For moderately dedicated readers, Russinovich has succeeded in following the design patterns of his would-be mentor. Those readers will find Zero Day a thrilling page-turner.
Nits and bugs
On the other hand, complaints about the novel’s formulaic depictions of jihadists (”. . . the Arab assassin. . . “), Brazilian brothels, French workers, Chechens, and its Da Vinci Code narrative style are apt. Add to these uneasy perceptions a sense that the novelist’s depictions of women are somewhat colored by too much Jolt Cola (to invoke another stereotype) or perhaps their buxom counterparts in Mega Destructor IV (p. 24).
Regarding computer security aspects of the novel, while Stuxnet vindicated the several embedded software and infrastructure attacks presented, these attacks are presented with less convincing detail. Also, the workings of the various U.S. federal agencies shift between accurate (understaffed, confused, siloed) and belief-stretching (bureaucratic inaction in the face of obviously lethal attacks).
Russinovich wisely includes an insider threat dimension in Zero Day, but the threat is not given the major role that it would be likely to play if a major attack is mounted against U.S. computer networks.
A final complaint is more serious. Russinovich’s patient explanations of network security issues also omit a well-deserved indictment of software assurance, as well as the culture of tolerance that sometimes permits buggy, weakly tested, or poorly designed software to be distributed in the first place.
TechnoFiction and its readers
The first draft of Zero Day was completed in 2006. Russinovich said that the consensus was that this version was too technical, but he felt there was “a line” beyond which he had to maintain a Tom Clancy-esque level of detail to achieve the result he desired. Although some reviewers have complained that the technical burden in the published version is still too great, it’s worth comparing the demands of Zero Day to those presented by the much-heralded late David Foster Wallace in his short story “Backbone” (New Yorker, March 7, 2011). On the first page, readers are confronted with dizzying anatomical detail: “lateral malleolus,” “dextrorotated pressure,” “resultant dyspnea,” “postural echo and incrementalism in flexion,” and “subluxated T3 vertebra.” Wallace is a complex writer whose work intentionally operates on multiple levels; Zero Day may not aspire to that, but it’s clear that serious readers of either work must suck it up and learn enough to follow the story line.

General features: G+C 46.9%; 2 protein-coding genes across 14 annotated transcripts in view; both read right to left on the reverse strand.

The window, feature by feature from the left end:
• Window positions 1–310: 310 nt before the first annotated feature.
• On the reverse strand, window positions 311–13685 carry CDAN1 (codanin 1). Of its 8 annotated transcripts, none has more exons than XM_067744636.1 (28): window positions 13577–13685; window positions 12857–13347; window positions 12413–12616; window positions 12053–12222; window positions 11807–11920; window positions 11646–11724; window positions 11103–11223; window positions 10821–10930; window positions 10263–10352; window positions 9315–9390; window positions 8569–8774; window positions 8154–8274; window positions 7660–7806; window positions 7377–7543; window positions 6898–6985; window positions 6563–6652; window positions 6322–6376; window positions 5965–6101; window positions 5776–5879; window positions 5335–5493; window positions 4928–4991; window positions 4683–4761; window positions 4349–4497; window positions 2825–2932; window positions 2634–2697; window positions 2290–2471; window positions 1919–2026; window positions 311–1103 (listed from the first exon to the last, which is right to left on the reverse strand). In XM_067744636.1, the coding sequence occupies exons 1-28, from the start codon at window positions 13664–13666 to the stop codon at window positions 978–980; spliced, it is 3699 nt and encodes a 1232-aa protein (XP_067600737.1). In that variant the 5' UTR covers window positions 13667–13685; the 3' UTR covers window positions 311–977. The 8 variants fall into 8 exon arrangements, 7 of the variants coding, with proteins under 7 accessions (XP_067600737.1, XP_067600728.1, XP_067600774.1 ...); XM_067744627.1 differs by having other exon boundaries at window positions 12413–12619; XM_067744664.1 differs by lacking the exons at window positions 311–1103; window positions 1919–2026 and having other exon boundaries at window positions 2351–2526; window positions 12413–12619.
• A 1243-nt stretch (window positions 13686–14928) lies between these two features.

Fears that U.S. publishers and policymakers have been overrun by technocrats may be premature. Russinovich said he had a difficult time attracting both an interested agent and then an interested publisher for this book, even with his extensive publications, blog audience, and standing with Microsoft.
And there is the puzzle of male reader demographics. While there are many possible reasons for declining readership for fiction among men, and interest in fiction seems to decline with age for both sexes, it may be that a form which unites both non-fiction and fiction has yet to catch on with the larger public. (Add to this the IT gender gap.) In other words, the literacy problem is partly conventional literary sophistication, but also a problem of science and technology literacy.
Buy it for your boss
Zero Day may lack the enduring cultural significance of Gibson’s Neuromancer, but it strikes a good balance between technical believability and plot pace. If your boss won’t read it, hope for a film version. Russinovich has already been asked which actors he would like to see on the big screen. I’m envisioning those actors hunched over Syinternals multiple images displayed with the UX flourishes of Minority Report. Russinovich told AuthorCast that his new fiction project involves nation-state cyber espionage, but I wouldn’t wait for v2.0.